May 22, 2020
Consumer experience and biometrics are at a crossroad as consumers…
By Brian Donohue
SAN FRANCISCO—In a keynote address at the 2017 RSA Conference, Microsoft President Brad Smith called for the creation of “a trusted and neutral digital Switzerland” in an effort to combat the influx of state-sponsored actors and attacks.
Alternatively calling his plan a “Digital Geneva Convention,” Smith leaned heavily on the familiar war metaphor in explaining that the Internet and computer networks are “the new battlefield,” one that is fundamentally different than the physical battlefields of old. For one, he said, the private sector is the front line, and therefore, nation-states aren’t met in battle by other nation-states but instead by private companies and civilians. And on that last point, Smith highlighted the second major and fundamental difference: While the governments have made great strides in attempting to diminish civilian casualties in war, examples of what we call cyberwar are often directed squarely at civilians.
Casting aside the grim reality that, historically speaking, civilians are almost always the primary and most plentiful victims of war, Smith’s said critical infrastructure systems, public utilities, and private organizations are not military targets, and that the attacks on them often disproportionately impact civilians.
Thus, to combat this brave new world of increases in the number of attacks and in the number of groups with the intent and the capacity to carry them out, the world needs a new global, independent agency to monitor cyberattacks and hold attackers accountable. Now, he said, is the time to call on governments to protect citizens on the Internet both in times of peace and war.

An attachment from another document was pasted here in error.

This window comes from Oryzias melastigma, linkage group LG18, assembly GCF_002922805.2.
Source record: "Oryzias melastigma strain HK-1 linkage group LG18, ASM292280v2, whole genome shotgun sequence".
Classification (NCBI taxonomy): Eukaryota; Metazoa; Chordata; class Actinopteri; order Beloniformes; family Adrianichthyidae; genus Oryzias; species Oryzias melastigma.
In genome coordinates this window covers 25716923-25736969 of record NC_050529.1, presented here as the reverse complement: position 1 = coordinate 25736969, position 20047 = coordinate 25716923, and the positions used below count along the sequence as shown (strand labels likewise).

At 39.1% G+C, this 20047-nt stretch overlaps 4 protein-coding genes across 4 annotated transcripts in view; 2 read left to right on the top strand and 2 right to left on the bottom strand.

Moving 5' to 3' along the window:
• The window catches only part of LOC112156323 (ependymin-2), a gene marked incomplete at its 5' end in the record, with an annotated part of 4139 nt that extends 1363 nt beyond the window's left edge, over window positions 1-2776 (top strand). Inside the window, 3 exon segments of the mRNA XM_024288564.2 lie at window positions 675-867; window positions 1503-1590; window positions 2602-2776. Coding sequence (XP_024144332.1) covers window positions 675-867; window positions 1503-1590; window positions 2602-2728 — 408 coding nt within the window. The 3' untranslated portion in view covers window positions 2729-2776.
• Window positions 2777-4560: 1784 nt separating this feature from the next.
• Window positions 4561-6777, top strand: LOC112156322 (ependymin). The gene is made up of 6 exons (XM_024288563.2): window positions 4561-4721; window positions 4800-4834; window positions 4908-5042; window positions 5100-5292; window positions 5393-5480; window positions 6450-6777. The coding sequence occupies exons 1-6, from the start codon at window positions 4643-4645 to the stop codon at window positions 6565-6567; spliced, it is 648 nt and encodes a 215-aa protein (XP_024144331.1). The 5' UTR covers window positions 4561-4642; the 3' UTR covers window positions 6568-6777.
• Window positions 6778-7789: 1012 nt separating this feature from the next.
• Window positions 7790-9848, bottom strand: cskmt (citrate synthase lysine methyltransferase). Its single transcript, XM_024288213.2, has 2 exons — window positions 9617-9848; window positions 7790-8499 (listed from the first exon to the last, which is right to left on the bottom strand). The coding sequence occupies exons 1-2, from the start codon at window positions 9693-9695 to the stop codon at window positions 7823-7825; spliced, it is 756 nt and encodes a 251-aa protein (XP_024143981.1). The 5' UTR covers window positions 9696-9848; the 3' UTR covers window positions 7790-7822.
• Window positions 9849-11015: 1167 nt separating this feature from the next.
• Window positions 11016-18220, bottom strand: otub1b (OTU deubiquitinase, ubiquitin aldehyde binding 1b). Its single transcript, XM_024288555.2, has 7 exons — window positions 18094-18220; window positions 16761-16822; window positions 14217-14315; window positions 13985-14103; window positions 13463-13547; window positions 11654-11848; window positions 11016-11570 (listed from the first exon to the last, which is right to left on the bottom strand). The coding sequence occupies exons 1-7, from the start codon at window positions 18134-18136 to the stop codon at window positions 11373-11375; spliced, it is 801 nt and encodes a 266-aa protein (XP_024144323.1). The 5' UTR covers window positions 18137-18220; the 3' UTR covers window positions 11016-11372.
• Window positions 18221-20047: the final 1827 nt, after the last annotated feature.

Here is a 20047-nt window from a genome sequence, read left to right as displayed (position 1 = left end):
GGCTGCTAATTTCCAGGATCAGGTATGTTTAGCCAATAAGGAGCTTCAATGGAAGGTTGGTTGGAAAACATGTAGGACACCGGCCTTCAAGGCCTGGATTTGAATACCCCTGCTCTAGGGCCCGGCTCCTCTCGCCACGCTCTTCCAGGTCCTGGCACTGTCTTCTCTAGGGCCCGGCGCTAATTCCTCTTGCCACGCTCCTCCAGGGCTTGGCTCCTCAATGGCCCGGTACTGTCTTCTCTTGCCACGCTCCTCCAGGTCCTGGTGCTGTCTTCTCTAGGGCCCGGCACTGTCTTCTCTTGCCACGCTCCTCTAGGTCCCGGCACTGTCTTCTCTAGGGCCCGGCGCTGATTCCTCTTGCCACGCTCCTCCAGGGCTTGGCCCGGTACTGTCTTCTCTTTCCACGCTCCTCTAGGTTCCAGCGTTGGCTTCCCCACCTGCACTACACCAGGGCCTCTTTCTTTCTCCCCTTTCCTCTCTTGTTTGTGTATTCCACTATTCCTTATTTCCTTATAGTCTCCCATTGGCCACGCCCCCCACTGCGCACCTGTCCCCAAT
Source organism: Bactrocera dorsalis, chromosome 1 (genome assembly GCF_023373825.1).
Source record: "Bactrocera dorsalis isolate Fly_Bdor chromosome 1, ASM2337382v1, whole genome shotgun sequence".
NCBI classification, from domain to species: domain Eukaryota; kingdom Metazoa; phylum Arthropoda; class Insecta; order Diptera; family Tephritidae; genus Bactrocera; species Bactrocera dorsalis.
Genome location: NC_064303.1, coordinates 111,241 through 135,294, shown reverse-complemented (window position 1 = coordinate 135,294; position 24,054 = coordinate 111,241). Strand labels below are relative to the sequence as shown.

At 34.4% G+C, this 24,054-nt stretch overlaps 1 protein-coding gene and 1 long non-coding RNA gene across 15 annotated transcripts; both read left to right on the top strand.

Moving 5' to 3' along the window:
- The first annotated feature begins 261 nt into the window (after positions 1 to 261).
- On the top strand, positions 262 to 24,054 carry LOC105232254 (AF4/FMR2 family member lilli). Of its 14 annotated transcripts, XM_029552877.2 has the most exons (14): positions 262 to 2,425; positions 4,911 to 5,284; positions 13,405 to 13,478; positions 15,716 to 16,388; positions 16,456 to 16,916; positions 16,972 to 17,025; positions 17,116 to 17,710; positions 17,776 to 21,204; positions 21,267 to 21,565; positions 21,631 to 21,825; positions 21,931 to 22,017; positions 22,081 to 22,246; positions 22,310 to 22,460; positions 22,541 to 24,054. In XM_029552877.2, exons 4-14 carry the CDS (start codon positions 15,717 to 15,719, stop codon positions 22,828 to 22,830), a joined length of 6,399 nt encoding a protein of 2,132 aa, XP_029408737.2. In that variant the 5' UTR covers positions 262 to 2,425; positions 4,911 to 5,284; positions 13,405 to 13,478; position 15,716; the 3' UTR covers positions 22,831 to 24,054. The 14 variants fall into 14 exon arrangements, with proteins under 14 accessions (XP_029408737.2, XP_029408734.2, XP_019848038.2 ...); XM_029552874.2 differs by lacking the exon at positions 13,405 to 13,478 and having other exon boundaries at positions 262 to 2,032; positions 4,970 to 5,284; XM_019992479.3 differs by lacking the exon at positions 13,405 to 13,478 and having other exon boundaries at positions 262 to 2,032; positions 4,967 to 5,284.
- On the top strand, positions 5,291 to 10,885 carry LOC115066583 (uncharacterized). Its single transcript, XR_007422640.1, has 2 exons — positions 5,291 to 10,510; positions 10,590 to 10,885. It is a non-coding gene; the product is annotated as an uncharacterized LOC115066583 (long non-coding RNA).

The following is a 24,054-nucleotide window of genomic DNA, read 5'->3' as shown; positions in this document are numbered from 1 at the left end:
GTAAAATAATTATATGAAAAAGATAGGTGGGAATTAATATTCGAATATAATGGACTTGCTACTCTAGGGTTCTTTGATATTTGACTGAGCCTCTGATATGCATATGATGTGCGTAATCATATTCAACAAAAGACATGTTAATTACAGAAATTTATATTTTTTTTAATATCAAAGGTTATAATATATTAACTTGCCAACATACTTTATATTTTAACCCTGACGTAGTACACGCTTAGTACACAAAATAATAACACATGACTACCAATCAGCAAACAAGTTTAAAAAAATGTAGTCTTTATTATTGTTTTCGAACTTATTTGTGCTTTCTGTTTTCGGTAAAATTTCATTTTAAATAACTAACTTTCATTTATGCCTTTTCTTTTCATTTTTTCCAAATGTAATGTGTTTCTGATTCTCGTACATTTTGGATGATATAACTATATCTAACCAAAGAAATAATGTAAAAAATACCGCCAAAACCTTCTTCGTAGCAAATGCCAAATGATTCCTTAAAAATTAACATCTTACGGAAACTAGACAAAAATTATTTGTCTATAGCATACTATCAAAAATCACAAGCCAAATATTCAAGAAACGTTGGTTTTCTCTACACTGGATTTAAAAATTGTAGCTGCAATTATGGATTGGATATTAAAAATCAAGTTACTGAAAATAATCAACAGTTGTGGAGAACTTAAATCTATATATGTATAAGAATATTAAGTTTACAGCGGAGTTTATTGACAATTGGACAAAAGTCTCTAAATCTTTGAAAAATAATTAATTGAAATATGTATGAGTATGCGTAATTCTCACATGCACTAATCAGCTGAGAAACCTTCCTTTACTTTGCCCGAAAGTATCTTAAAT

This agency, Smith said, would be the result of a digital Geneva Convention, an agreement that would call on governments to pledge that they will not target civilians with cyber attacks against critical infrastructure and public utilities. It would include every government, regardless of its policies and politics, and it would require that technology providers pledge to protect customers everywhere, promise never to attack or intentionally weaken the defenses of end-users, and that everyone, governments and private companies alike, stop hoarding zero-days for offensive use.
Ultimately Smith argued that the world may be losing its trust in technology, and that the industry and governments of the world must come together to combat this problem by building a neutral, digital Switzerland that the world can trust, even in an age of nationalism.
Brian Donohue is a technology journalist and security analyst at Booze Allen’s Cyber4Sight.
Image: Thomas Cloer, CC By-Sa license.